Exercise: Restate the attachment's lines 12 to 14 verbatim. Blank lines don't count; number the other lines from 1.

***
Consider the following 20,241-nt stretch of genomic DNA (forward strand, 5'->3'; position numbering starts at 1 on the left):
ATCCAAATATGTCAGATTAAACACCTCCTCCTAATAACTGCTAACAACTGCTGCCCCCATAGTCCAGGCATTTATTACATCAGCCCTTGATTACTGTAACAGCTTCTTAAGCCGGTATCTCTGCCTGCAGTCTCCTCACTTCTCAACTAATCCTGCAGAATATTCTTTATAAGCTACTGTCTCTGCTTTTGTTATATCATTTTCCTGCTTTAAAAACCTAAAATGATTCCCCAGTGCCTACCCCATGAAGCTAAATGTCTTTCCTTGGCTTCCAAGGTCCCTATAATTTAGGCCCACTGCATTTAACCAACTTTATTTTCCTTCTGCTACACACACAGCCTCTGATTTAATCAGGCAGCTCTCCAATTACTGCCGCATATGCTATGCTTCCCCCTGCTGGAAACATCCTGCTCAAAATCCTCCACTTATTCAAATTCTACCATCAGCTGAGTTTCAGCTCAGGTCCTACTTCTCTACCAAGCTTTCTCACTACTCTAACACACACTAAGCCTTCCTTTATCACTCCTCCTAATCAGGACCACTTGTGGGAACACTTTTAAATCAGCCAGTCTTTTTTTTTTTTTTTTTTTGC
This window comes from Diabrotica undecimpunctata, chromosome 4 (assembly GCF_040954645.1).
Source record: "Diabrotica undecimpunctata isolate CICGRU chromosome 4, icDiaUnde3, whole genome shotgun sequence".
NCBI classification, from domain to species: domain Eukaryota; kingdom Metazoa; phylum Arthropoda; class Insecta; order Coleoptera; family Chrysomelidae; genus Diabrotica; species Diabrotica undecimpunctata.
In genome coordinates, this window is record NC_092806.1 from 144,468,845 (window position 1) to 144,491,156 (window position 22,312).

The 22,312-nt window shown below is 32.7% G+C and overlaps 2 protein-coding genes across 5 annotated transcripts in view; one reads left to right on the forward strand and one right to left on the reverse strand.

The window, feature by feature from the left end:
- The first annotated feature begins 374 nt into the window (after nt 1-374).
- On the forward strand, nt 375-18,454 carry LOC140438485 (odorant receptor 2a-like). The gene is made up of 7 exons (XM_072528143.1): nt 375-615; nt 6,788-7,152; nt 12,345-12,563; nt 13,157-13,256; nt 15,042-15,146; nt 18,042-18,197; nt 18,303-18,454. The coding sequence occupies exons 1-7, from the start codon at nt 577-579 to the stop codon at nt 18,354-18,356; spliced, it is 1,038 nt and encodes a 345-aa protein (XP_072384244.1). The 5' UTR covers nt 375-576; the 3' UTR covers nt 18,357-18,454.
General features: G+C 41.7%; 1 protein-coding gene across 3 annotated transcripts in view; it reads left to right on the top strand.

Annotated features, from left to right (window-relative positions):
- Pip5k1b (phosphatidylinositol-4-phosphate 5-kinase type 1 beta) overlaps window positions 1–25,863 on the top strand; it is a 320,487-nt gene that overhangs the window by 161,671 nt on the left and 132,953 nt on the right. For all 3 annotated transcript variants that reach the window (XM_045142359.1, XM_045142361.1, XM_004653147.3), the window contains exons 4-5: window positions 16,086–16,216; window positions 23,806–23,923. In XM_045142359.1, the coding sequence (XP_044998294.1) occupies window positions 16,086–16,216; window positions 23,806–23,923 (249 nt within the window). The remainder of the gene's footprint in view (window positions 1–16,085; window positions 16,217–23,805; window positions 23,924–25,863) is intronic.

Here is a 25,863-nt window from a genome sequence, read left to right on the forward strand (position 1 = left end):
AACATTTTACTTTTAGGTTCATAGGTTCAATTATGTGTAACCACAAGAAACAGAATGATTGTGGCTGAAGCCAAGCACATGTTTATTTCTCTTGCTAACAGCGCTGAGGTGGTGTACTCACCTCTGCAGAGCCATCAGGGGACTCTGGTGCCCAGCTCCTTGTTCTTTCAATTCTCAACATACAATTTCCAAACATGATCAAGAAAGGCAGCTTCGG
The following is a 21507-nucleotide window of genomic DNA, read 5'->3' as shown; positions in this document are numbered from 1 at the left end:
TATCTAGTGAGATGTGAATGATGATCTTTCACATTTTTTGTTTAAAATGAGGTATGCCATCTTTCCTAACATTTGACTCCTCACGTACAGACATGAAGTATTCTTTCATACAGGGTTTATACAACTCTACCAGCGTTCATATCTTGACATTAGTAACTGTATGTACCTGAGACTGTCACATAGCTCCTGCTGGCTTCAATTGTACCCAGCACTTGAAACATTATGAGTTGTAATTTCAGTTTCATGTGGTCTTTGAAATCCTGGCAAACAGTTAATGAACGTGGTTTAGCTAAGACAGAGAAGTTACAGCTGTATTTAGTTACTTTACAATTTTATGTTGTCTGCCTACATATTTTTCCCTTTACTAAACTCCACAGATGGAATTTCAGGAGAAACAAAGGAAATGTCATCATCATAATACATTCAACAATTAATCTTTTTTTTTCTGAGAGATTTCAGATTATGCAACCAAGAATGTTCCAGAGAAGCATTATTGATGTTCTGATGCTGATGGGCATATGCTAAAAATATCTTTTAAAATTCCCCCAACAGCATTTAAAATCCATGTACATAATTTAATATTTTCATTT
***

Annotated features, from left to right (window-relative positions):
- Pip5k1b (phosphatidylinositol-4-phosphate 5-kinase type 1 beta) overlaps window positions 1–25,863 on the top strand; it is a 320,487-nt gene that overhangs the window by 161,671 nt on the left and 132,953 nt on the right. For all 3 annotated transcript variants that reach the window (XM_045142359.1, XM_045142361.1, XM_004653147.3), the window contains exons 4-5: window positions 16,086–16,216; window positions 23,806–23,923. In XM_045142359.1, the coding sequence (XP_044998294.1) occupies window positions 16,086–16,216; window positions 23,806–23,923 (249 nt within the window). The remainder of the gene's footprint in view (window positions 1–16,085; window positions 16,217–23,805; window positions 23,924–25,863) is intronic.

Here is a 25,863-nt window from a genome sequence, read left to right on the forward strand (position 1 = left end):